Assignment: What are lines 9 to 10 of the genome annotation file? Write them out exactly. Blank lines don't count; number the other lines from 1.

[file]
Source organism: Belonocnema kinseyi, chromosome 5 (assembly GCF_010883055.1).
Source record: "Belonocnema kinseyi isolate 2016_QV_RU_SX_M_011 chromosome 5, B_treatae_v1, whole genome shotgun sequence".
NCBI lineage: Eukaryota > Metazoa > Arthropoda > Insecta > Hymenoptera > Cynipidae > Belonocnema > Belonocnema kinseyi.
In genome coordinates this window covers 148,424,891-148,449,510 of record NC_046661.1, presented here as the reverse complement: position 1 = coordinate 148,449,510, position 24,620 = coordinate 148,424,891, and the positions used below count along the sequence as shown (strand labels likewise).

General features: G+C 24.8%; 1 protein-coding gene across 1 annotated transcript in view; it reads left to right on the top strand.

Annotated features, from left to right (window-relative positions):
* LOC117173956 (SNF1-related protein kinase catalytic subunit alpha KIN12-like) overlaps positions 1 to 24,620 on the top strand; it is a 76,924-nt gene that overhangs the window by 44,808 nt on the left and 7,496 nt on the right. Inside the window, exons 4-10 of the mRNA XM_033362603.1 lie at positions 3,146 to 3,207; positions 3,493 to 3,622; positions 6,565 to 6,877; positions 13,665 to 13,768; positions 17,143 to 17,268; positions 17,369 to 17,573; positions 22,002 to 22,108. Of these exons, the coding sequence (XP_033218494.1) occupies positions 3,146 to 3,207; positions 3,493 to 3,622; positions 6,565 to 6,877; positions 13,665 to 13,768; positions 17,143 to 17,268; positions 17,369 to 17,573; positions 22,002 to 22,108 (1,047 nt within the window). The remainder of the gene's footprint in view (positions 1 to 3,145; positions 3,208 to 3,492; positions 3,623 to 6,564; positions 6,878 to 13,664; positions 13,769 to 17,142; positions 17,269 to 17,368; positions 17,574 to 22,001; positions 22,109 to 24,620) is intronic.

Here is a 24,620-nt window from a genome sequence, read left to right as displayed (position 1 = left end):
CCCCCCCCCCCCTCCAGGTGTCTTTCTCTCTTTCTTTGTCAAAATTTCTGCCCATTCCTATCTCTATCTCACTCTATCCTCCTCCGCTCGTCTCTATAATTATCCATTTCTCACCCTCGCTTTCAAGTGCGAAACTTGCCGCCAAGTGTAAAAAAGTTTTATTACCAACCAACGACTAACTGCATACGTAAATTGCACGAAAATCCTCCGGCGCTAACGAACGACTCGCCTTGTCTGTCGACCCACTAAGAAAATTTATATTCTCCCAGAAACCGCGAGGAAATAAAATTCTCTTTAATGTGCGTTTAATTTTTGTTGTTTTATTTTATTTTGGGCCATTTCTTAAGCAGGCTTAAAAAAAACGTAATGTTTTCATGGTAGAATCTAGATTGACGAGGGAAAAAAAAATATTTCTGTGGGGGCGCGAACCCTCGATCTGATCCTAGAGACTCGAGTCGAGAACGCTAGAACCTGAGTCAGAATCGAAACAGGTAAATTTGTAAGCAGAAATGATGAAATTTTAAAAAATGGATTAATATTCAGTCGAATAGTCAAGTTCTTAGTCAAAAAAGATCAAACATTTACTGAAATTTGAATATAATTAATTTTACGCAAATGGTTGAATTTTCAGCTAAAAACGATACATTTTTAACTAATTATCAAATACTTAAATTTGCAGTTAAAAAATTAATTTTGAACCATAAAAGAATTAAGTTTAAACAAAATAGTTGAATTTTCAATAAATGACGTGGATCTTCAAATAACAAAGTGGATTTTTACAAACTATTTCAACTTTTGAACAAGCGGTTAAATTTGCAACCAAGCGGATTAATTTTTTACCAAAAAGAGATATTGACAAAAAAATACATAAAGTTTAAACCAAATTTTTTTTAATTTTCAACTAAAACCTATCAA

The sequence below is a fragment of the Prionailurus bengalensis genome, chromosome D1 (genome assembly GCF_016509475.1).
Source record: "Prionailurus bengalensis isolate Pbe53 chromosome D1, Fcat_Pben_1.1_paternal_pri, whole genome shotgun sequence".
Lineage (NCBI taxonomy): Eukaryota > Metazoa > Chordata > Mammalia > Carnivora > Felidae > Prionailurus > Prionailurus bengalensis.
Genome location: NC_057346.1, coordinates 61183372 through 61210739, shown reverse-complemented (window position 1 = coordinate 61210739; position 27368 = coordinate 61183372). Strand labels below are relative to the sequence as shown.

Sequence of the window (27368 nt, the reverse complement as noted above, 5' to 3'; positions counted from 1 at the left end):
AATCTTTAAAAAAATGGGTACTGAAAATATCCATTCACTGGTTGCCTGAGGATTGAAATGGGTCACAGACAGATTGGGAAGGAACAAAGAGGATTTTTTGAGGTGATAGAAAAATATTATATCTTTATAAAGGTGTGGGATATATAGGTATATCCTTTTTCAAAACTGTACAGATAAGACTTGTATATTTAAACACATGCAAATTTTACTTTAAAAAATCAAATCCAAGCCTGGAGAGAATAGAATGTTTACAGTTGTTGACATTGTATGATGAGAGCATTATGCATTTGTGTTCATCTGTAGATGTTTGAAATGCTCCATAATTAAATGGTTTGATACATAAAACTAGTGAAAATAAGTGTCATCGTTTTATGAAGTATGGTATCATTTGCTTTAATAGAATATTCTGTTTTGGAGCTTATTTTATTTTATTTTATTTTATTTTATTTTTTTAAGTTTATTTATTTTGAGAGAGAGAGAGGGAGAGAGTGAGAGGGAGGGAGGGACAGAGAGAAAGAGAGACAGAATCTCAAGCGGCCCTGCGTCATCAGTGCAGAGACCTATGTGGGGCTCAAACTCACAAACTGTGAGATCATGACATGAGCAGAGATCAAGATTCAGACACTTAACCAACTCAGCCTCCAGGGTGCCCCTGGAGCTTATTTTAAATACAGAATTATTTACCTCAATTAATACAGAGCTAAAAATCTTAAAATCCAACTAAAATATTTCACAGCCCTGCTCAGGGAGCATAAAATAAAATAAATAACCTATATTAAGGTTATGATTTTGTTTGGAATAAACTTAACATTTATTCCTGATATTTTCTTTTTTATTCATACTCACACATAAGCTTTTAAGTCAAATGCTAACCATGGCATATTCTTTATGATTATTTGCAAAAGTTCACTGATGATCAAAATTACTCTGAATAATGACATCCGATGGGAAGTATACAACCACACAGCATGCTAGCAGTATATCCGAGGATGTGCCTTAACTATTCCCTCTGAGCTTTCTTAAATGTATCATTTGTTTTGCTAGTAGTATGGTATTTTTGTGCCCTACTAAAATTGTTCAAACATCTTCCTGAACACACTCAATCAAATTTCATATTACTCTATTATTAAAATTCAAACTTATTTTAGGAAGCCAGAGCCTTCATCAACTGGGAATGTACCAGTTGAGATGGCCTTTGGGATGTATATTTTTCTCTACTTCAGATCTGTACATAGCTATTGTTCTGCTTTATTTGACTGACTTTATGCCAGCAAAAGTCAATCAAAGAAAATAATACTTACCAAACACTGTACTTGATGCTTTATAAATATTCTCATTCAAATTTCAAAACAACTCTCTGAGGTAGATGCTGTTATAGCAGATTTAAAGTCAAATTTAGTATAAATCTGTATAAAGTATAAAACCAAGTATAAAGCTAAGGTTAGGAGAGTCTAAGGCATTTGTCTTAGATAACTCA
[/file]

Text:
CCCCCCCCCCCCTCCAGGTGTCTTTCTCTCTTTCTTTGTCAAAATTTCTGCCCATTCCTATCTCTATCTCACTCTATCCTCCTCCGCTCGTCTCTATAATTATCCATTTCTCACCCTCGCTTTCAAGTGCGAAACTTGCCGCCAAGTGTAAAAAAGTTTTATTACCAACCAACGACTAACTGCATACGTAAATTGCACGAAAATCCTCCGGCGCTAACGAACGACTCGCCTTGTCTGTCGACCCACTAAGAAAATTTATATTCTCCCAGAAACCGCGAGGAAATAAAATTCTCTTTAATGTGCGTTTAATTTTTGTTGTTTTATTTTATTTTGGGCCATTTCTTAAGCAGGCTTAAAAAAAACGTAATGTTTTCATGGTAGAATCTAGATTGACGAGGGAAAAAAAAATATTTCTGTGGGGGCGCGAACCCTCGATCTGATCCTAGAGACTCGAGTCGAGAACGCTAGAACCTGAGTCAGAATCGAAACAGGTAAATTTGTAAGCAGAAATGATGAAATTTTAAAAAATGGATTAATATTCAGTCGAATAGTCAAGTTCTTAGTCAAAAAAGATCAAACATTTACTGAAATTTGAATATAATTAATTTTACGCAAATGGTTGAATTTTCAGCTAAAAACGATACATTTTTAACTAATTATCAAATACTTAAATTTGCAGTTAAAAAATTAATTTTGAACCATAAAAGAATTAAGTTTAAACAAAATAGTTGAATTTTCAATAAATGACGTGGATCTTCAAATAACAAAGTGGATTTTTACAAACTATTTCAACTTTTGAACAAGCGGTTAAATTTGCAACCAAGCGGATTAATTTTTTACCAAAAAGAGATATTGACAAAAAAATACATAAAGTTTAAACCAAATTTTTTTTAATTTTCAACTAAAACCTATCAA

The sequence below is a fragment of the Prionailurus bengalensis genome, chromosome D1 (genome assembly GCF_016509475.1).